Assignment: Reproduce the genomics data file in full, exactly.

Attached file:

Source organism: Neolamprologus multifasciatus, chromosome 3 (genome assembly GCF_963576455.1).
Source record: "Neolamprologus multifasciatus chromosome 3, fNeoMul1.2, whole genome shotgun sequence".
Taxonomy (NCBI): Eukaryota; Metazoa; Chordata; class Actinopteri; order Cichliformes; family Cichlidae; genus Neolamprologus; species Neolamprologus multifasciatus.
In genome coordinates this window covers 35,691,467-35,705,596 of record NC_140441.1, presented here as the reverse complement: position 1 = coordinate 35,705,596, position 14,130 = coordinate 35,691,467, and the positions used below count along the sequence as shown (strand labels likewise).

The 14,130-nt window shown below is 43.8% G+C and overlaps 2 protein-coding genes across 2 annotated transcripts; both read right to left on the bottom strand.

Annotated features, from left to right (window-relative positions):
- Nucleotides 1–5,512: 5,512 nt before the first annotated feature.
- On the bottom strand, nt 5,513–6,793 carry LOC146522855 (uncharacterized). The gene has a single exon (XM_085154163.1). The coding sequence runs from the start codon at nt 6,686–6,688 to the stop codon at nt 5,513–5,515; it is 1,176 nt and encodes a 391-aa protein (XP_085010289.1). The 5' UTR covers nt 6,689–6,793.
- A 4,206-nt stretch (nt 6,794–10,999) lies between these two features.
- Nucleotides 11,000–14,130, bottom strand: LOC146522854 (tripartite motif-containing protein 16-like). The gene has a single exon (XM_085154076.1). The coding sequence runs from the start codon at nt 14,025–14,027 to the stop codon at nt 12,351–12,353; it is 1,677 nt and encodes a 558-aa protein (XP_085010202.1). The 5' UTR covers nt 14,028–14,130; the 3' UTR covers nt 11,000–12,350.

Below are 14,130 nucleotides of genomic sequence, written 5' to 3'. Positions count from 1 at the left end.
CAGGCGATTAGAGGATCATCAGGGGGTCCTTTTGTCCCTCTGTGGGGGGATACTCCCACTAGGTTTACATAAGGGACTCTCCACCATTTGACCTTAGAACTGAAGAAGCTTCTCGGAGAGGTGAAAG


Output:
Source organism: Neolamprologus multifasciatus, chromosome 3 (genome assembly GCF_963576455.1).
Source record: "Neolamprologus multifasciatus chromosome 3, fNeoMul1.2, whole genome shotgun sequence".
Taxonomy (NCBI): Eukaryota; Metazoa; Chordata; class Actinopteri; order Cichliformes; family Cichlidae; genus Neolamprologus; species Neolamprologus multifasciatus.
In genome coordinates this window covers 35,691,467-35,705,596 of record NC_140441.1, presented here as the reverse complement: position 1 = coordinate 35,705,596, position 14,130 = coordinate 35,691,467, and the positions used below count along the sequence as shown (strand labels likewise).

The 14,130-nt window shown below is 43.8% G+C and overlaps 2 protein-coding genes across 2 annotated transcripts; both read right to left on the bottom strand.

Annotated features, from left to right (window-relative positions):
- Nucleotides 1–5,512: 5,512 nt before the first annotated feature.
- On the bottom strand, nt 5,513–6,793 carry LOC146522855 (uncharacterized). The gene has a single exon (XM_085154163.1). The coding sequence runs from the start codon at nt 6,686–6,688 to the stop codon at nt 5,513–5,515; it is 1,176 nt and encodes a 391-aa protein (XP_085010289.1). The 5' UTR covers nt 6,689–6,793.
- A 4,206-nt stretch (nt 6,794–10,999) lies between these two features.
- Nucleotides 11,000–14,130, bottom strand: LOC146522854 (tripartite motif-containing protein 16-like). The gene has a single exon (XM_085154076.1). The coding sequence runs from the start codon at nt 14,025–14,027 to the stop codon at nt 12,351–12,353; it is 1,677 nt and encodes a 558-aa protein (XP_085010202.1). The 5' UTR covers nt 14,028–14,130; the 3' UTR covers nt 11,000–12,350.

Below are 14,130 nucleotides of genomic sequence, written 5' to 3'. Positions count from 1 at the left end.
CAGGCGATTAGAGGATCATCAGGGGGTCCTTTTGTCCCTCTGTGGGGGGATACTCCCACTAGGTTTACATAAGGGACTCTCCACCATTTGACCTTAGAACTGAAGAAGCTTCTCGGAGAGGTGAAAG